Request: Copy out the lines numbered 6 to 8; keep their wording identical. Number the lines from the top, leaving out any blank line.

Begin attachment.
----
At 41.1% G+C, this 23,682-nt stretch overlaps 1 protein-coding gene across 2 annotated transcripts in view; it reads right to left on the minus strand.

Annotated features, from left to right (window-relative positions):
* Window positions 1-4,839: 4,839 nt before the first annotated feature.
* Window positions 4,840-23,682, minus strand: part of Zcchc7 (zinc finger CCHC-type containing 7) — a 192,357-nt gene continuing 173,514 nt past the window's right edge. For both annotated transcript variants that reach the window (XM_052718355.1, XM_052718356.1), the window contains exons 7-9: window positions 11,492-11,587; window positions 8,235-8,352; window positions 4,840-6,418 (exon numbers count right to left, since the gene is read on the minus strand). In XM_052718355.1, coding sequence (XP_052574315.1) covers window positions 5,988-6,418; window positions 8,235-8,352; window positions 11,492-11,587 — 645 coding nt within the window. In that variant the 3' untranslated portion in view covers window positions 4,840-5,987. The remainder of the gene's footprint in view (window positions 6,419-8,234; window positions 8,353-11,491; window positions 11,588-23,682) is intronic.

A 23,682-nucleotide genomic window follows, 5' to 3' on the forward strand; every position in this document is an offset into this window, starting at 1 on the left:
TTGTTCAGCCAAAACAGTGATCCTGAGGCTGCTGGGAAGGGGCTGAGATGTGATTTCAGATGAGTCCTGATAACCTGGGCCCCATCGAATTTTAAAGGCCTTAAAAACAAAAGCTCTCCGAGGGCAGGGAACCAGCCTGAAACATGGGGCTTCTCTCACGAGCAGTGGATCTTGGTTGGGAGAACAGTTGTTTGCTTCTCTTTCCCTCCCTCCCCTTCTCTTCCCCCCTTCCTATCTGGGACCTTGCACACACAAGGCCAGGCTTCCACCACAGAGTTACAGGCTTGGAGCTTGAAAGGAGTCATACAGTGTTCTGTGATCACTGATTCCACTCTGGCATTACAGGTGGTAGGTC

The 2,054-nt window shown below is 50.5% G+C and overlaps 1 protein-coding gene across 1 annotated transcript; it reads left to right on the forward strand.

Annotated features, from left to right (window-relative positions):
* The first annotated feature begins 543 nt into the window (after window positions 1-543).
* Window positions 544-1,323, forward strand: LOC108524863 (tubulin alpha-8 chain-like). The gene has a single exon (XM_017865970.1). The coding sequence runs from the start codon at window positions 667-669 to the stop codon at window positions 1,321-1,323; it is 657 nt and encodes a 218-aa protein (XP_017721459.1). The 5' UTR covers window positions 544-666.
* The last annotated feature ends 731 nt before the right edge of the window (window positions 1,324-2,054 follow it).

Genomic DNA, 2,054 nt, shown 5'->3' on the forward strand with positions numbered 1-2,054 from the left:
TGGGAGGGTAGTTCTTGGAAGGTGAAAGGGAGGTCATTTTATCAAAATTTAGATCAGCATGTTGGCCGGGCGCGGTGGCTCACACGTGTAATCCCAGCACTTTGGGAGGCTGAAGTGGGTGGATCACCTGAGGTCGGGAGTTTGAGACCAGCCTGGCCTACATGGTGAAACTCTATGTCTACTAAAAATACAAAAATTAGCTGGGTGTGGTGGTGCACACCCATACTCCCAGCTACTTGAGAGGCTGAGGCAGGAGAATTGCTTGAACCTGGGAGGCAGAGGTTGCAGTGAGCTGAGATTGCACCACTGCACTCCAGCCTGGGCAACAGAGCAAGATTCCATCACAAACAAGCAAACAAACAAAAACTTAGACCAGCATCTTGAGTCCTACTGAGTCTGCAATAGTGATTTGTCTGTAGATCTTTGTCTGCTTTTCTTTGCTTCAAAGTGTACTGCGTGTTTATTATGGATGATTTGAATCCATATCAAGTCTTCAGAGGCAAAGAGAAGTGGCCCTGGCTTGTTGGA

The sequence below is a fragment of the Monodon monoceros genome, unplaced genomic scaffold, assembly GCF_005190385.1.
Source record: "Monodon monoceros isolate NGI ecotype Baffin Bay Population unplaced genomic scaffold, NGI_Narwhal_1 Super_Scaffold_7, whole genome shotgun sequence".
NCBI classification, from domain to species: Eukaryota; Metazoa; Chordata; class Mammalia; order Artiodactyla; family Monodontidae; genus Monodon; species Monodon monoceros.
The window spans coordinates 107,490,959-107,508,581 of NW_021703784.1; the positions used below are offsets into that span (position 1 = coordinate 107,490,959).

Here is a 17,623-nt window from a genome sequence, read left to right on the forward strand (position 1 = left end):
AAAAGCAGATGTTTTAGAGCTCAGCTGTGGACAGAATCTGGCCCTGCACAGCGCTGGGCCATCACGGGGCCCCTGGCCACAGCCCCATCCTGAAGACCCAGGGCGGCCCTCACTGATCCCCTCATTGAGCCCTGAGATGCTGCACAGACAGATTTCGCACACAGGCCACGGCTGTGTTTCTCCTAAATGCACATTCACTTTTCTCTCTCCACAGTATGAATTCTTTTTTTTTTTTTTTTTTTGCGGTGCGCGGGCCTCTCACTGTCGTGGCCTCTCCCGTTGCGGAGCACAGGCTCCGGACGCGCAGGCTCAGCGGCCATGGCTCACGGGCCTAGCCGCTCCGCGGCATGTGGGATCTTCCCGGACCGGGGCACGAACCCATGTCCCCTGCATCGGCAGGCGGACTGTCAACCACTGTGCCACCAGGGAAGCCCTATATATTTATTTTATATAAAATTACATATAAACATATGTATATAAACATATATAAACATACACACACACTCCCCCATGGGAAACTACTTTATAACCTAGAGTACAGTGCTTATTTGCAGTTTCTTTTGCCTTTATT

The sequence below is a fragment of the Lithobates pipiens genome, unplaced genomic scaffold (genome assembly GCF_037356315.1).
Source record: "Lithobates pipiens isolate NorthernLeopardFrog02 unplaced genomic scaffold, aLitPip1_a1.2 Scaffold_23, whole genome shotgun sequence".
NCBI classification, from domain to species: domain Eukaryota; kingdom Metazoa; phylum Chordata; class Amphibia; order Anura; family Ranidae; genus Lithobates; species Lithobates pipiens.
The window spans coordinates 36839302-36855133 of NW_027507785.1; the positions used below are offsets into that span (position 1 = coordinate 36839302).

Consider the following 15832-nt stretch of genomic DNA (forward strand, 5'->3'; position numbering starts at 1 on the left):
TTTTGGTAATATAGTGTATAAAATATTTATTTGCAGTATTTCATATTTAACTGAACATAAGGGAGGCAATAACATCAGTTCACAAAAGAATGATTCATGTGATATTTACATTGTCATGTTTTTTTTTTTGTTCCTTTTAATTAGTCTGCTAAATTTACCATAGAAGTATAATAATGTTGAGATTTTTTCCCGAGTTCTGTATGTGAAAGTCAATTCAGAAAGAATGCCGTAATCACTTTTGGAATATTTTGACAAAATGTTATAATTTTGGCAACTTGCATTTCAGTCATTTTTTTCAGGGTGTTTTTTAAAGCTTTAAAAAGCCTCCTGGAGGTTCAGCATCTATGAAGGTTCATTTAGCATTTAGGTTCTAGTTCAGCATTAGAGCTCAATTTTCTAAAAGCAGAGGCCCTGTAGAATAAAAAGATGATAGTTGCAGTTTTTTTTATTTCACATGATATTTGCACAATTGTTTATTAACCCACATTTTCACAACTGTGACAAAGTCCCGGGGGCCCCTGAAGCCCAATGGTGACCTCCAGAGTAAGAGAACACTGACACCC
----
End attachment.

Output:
TTGTTCAGCCAAAACAGTGATCCTGAGGCTGCTGGGAAGGGGCTGAGATGTGATTTCAGATGAGTCCTGATAACCTGGGCCCCATCGAATTTTAAAGGCCTTAAAAACAAAAGCTCTCCGAGGGCAGGGAACCAGCCTGAAACATGGGGCTTCTCTCACGAGCAGTGGATCTTGGTTGGGAGAACAGTTGTTTGCTTCTCTTTCCCTCCCTCCCCTTCTCTTCCCCCCTTCCTATCTGGGACCTTGCACACACAAGGCCAGGCTTCCACCACAGAGTTACAGGCTTGGAGCTTGAAAGGAGTCATACAGTGTTCTGTGATCACTGATTCCACTCTGGCATTACAGGTGGTAGGTC

The 2,054-nt window shown below is 50.5% G+C and overlaps 1 protein-coding gene across 1 annotated transcript; it reads left to right on the forward strand.

Annotated features, from left to right (window-relative positions):